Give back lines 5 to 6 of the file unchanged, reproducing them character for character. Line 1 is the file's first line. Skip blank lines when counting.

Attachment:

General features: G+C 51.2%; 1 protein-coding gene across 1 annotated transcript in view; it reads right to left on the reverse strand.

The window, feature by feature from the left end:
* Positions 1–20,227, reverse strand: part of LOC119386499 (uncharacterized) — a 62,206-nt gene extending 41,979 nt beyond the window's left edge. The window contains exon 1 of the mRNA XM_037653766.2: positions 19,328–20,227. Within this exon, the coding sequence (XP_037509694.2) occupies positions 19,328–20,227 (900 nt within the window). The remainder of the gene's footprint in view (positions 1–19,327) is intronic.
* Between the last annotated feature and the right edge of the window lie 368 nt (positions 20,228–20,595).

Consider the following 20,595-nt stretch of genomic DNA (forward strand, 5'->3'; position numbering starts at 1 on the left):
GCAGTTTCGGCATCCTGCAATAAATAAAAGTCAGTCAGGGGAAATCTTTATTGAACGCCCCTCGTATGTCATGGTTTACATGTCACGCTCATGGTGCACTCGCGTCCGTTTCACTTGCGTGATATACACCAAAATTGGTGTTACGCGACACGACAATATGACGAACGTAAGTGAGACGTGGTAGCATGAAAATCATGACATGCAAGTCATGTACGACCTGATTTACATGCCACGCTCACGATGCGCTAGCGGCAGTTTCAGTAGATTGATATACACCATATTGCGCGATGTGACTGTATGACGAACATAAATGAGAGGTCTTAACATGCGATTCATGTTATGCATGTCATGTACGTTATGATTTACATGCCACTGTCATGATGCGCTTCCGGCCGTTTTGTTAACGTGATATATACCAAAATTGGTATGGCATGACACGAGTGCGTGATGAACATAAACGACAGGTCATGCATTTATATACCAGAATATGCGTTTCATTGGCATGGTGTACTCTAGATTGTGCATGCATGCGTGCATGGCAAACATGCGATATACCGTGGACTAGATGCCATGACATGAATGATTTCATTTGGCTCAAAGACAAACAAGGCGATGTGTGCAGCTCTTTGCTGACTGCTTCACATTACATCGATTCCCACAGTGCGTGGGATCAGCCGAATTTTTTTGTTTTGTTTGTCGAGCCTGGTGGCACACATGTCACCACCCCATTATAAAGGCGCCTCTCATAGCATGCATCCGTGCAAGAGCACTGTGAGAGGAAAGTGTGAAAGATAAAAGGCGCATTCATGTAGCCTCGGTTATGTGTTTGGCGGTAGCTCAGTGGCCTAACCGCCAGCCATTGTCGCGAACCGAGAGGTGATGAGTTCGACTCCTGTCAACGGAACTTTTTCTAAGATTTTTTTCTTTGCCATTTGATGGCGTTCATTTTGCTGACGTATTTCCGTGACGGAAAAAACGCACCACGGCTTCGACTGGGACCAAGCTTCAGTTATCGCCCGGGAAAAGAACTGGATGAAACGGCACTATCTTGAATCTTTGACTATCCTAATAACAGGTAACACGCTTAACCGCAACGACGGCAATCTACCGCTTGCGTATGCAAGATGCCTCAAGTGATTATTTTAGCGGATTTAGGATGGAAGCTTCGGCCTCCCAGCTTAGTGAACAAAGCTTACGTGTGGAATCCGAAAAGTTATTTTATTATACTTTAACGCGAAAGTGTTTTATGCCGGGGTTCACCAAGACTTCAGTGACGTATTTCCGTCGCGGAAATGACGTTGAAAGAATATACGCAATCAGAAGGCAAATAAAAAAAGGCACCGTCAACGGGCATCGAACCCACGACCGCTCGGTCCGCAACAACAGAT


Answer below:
Consider the following 20,595-nt stretch of genomic DNA (forward strand, 5'->3'; position numbering starts at 1 on the left):
GCAGTTTCGGCATCCTGCAATAAATAAAAGTCAGTCAGGGGAAATCTTTATTGAACGCCCCTCGTATGTCATGGTTTACATGTCACGCTCATGGTGCACTCGCGTCCGTTTCACTTGCGTGATATACACCAAAATTGGTGTTACGCGACACGACAATATGACGAACGTAAGTGAGACGTGGTAGCATGAAAATCATGACATGCAAGTCATGTACGACCTGATTTACATGCCACGCTCACGATGCGCTAGCGGCAGTTTCAGTAGATTGATATACACCATATTGCGCGATGTGACTGTATGACGAACATAAATGAGAGGTCTTAACATGCGATTCATGTTATGCATGTCATGTACGTTATGATTTACATGCCACTGTCATGATGCGCTTCCGGCCGTTTTGTTAACGTGATATATACCAAAATTGGTATGGCATGACACGAGTGCGTGATGAACATAAACGACAGGTCATGCATTTATATACCAGAATATGCGTTTCATTGGCATGGTGTACTCTAGATTGTGCATGCATGCGTGCATGGCAAACATGCGATATACCGTGGACTAGATGCCATGACATGAATGATTTCATTTGGCTCAAAGACAAACAAGGCGATGTGTGCAGCTCTTTGCTGACTGCTTCACATTACATCGATTCCCACAGTGCGTGGGATCAGCCGAATTTTTTTGTTTTGTTTGTCGAGCCTGGTGGCACACATGTCACCACCCCATTATAAAGGCGCCTCTCATAGCATGCATCCGTGCAAGAGCACTGTGAGAGGAAAGTGTGAAAGATAAAAGGCGCATTCATGTAGCCTCGGTTATGTGTTTGGCGGTAGCTCAGTGGCCTAACCGCCAGCCATTGTCGCGAACCGAGAGGTGATGAGTTCGACTCCTGTCAACGGAACTTTTTCTAAGATTTTTTTCTTTGCCATTTGATGGCGTTCATTTTGCTGACGTATTTCCGTGACGGAAAAAACGCACCACGGCTTCGACTGGGACCAAGCTTCAGTTATCGCCCGGGAAAAGAACTGGATGAAACGGCACTATCTTGAATCTTTGACTATCCTAATAACAGGTAACACGCTTAACCGCAACGACGGCAATCTACCGCTTGCGTATGCAAGATGCCTCAAGTGATTATTTTAGCGGATTTAGGATGGAAGCTTCGGCCTCCCAGCTTAGTGAACAAAGCTTACGTGTGGAATCCGAAAAGTTATTTTATTATACTTTAACGCGAAAGTGTTTTATGCCGGGGTTCACCAAGACTTCAGTGACGTATTTCCGTCGCGGAAATGACGTTGAAAGAATATACGCAATCAGAAGGCAAATAAAAAAAGGCACCGTCAACGGGCATCGAACCCACGACCGCTCGGTCCGCAACAACAGAT